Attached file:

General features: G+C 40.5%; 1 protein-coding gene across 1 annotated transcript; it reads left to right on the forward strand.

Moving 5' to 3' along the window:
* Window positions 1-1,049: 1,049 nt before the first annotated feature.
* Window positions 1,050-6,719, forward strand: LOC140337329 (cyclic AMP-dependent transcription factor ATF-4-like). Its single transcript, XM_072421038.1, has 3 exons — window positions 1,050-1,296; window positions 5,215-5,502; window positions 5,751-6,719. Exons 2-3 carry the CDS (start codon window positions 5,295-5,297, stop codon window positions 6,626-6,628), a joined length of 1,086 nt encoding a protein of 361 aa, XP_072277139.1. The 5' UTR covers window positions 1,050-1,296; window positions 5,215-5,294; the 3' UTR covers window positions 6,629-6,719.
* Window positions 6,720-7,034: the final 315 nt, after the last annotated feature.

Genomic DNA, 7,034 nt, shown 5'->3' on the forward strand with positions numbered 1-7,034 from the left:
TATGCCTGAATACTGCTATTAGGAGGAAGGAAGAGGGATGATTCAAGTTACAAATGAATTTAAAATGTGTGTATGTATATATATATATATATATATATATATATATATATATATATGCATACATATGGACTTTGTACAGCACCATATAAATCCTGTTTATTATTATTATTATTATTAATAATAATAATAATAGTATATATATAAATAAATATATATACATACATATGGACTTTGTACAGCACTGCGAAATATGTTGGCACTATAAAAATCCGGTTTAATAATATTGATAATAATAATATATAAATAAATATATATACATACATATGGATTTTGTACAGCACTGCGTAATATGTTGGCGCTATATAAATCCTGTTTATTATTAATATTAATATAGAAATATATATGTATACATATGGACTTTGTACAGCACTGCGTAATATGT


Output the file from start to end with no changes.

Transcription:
General features: G+C 40.5%; 1 protein-coding gene across 1 annotated transcript; it reads left to right on the forward strand.

Moving 5' to 3' along the window:
* Window positions 1-1,049: 1,049 nt before the first annotated feature.
* Window positions 1,050-6,719, forward strand: LOC140337329 (cyclic AMP-dependent transcription factor ATF-4-like). Its single transcript, XM_072421038.1, has 3 exons — window positions 1,050-1,296; window positions 5,215-5,502; window positions 5,751-6,719. Exons 2-3 carry the CDS (start codon window positions 5,295-5,297, stop codon window positions 6,626-6,628), a joined length of 1,086 nt encoding a protein of 361 aa, XP_072277139.1. The 5' UTR covers window positions 1,050-1,296; window positions 5,215-5,294; the 3' UTR covers window positions 6,629-6,719.
* Window positions 6,720-7,034: the final 315 nt, after the last annotated feature.

Genomic DNA, 7,034 nt, shown 5'->3' on the forward strand with positions numbered 1-7,034 from the left:
TATGCCTGAATACTGCTATTAGGAGGAAGGAAGAGGGATGATTCAAGTTACAAATGAATTTAAAATGTGTGTATGTATATATATATATATATATATATATATATATATATATATATGCATACATATGGACTTTGTACAGCACCATATAAATCCTGTTTATTATTATTATTATTATTAATAATAATAATAATAGTATATATATAAATAAATATATATACATACATATGGACTTTGTACAGCACTGCGAAATATGTTGGCACTATAAAAATCCGGTTTAATAATATTGATAATAATAATATATAAATAAATATATATACATACATATGGATTTTGTACAGCACTGCGTAATATGTTGGCGCTATATAAATCCTGTTTATTATTAATATTAATATAGAAATATATATGTATACATATGGACTTTGTACAGCACTGCGTAATATGT